Broughton Apartments at 1370 Davie Street
We have just passed five years since City Council adopted the West End Community Plan (Nov 2013) and then pre-zoned major sections of the West End (Jan 2014) for significant increases in density and towers particularly along the corridor streets.
West End Neighbours has called on the current council to review the impacts of the WECP. Is it producing the promised results (specifically “deepening affordability”)? We feel this review is important not only for the West End, but also for the entire city as it embarks upon a citywide planning process. When Council adopted the WECP, did Mayor Gregor Robertson and Council, planning department and professional planners consider these consequences?
WEN estimates that thousands of renters have been forced out of their relatively affordable long-term older rental units due to demolition and redevelopment for towers, as actually encouraged by the WECP, and we think the City needs to do a tally and consider how to better protect renters and businesses.
An article in the Vancouver Sun today provides some information about impacts of the WECP and risks for both renters and rental building owners. It’s worth a read. Below are excerpts, plus a link to the full article online.
“The ‘ticking time bomb’ threatening affordable rental homes”
By Dan Fumano, in the Vancouver Sun, 25-Feb-2019
… The intricacies of B.C.’s property assessments are meeting the realities of Metro Vancouver’s property market in a way that discourages the operation of long-term affordable rental housing in favour of the development of new condos, landlords say.
In other words, the system seems to incentivize the opposite of the outcome our leaders say they want.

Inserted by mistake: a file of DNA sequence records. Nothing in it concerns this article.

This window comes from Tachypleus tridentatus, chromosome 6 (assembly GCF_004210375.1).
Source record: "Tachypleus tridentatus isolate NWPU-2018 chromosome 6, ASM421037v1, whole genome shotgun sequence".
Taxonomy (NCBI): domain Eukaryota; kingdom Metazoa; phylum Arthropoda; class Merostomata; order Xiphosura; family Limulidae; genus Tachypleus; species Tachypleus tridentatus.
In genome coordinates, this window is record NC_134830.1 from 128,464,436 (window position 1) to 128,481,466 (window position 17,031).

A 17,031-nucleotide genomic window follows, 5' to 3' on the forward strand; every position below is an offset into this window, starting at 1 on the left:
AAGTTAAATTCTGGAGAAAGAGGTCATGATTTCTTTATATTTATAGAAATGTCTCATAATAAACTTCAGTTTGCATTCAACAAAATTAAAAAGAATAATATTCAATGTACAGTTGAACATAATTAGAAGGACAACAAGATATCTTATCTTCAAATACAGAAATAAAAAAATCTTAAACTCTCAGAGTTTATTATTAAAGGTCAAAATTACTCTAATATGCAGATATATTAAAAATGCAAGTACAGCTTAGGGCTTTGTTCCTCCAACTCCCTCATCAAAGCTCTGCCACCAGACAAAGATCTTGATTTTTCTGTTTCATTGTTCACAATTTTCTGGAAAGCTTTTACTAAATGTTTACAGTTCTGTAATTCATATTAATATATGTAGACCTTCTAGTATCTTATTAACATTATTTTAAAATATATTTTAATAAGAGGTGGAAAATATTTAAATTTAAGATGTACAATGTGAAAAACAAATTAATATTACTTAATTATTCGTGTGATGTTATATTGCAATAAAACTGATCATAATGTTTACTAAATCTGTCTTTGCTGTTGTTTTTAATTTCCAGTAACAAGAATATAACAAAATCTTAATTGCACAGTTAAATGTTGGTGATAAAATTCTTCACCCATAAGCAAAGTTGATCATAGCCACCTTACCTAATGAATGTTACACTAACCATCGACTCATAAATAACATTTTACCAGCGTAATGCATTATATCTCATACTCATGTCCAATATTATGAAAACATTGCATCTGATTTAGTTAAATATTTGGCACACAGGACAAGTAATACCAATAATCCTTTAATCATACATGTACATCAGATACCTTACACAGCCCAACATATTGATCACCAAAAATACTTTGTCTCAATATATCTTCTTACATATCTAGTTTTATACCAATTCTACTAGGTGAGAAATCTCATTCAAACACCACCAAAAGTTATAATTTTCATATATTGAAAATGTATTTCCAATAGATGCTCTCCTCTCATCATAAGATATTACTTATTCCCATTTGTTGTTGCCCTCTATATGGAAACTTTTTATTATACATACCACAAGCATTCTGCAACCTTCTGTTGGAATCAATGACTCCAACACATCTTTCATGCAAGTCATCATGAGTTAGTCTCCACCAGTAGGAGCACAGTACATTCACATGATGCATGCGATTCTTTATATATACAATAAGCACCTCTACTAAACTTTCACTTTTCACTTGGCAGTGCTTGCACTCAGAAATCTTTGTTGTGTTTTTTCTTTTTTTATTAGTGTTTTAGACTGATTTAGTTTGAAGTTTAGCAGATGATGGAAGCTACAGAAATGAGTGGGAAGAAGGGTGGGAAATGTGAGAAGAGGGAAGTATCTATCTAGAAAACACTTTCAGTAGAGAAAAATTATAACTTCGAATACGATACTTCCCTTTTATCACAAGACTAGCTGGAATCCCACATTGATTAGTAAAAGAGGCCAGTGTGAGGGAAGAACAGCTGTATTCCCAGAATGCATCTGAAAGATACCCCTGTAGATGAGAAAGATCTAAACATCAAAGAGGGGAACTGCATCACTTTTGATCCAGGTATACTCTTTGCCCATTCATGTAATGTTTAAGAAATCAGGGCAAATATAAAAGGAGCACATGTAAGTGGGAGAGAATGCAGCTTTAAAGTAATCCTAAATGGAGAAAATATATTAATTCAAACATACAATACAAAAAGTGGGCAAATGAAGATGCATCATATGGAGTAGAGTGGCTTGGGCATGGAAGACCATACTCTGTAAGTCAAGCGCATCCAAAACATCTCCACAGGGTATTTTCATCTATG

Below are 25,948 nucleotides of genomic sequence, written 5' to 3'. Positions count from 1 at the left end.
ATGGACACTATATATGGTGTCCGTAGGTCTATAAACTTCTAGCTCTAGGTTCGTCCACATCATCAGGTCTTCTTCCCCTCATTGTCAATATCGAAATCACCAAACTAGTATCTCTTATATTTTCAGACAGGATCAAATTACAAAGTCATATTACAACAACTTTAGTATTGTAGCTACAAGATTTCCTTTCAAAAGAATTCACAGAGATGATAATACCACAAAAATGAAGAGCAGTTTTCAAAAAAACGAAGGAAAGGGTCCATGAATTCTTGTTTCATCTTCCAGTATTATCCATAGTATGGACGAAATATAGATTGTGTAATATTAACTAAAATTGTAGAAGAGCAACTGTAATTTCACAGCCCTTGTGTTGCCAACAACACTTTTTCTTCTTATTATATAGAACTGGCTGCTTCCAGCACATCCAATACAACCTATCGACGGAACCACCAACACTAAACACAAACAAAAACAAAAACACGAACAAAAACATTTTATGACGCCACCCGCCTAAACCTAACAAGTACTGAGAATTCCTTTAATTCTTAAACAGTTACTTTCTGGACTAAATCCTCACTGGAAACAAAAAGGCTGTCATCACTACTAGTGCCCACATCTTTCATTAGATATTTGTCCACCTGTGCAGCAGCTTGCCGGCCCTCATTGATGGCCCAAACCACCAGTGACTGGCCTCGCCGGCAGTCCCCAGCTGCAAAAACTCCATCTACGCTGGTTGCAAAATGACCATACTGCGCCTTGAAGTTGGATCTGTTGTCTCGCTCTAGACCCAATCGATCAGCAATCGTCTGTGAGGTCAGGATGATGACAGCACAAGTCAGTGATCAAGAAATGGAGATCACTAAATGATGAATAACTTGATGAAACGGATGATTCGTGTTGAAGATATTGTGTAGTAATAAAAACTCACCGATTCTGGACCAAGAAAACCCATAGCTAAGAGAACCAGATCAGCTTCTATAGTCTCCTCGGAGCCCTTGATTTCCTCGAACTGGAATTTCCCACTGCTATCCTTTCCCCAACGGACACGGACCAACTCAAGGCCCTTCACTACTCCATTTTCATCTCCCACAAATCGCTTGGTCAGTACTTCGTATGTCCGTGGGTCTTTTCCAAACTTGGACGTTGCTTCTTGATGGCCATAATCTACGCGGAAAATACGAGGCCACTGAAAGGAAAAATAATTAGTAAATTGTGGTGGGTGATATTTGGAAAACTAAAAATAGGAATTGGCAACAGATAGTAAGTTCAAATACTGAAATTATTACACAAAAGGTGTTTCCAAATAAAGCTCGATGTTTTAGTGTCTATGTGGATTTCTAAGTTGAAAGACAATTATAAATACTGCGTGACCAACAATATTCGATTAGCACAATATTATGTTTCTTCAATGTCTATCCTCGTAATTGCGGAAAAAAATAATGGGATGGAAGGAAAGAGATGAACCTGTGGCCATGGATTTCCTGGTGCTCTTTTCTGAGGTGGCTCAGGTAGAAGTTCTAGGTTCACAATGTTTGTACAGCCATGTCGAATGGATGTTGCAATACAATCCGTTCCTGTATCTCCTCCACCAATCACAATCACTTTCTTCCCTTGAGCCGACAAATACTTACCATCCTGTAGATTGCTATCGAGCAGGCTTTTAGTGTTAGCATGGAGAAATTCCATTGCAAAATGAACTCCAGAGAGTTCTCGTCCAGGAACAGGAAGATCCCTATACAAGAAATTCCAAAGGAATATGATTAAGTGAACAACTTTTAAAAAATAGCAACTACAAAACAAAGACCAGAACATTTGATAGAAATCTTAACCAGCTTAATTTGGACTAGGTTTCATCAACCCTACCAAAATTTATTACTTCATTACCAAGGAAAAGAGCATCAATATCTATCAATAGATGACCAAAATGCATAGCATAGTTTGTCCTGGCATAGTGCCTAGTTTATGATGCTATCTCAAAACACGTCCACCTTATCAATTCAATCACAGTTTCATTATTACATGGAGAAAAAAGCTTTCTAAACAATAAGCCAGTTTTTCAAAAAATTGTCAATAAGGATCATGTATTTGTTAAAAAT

… Older rental homes are, as expected, more affordable. CMHC data show Vancouver apartments built between 1975 and 1989 are, on average, 40 per cent cheaper than those built since 2005. But longtime landlords say the current system threatens their ability to operate the older rental apartments that form a crucial part of the city’s housing stock.
Consider the Broughton Apartments in Vancouver’s West End. In 2015, the property taxes for this 40-year-old, 47-unit rental building on Davie Street were assessed at $854 per unit, said a representative of the owner, Cressey Development Group. For this year, the assessment is expected to be around $2,620 per unit.
That represents a property tax hike of more than 200 per cent over four years.
… As property values in the West End have soared faster than the city-wide average in recent years — particularly since the approval of the West End Community Plan in 2013 and the subsequent flurry of development activity — the corresponding skyrocketing property taxes have been blamed for the deaths of several mom-and-pop businesses, everything from beloved neighbourhood pubs the Dover Arms which pulled its last pint in 2017, to retail fixture Chocolate Mousse Kitchenware, which closed its doors last week after facing a 400 per cent property tax hike over a three-year period. Continue reading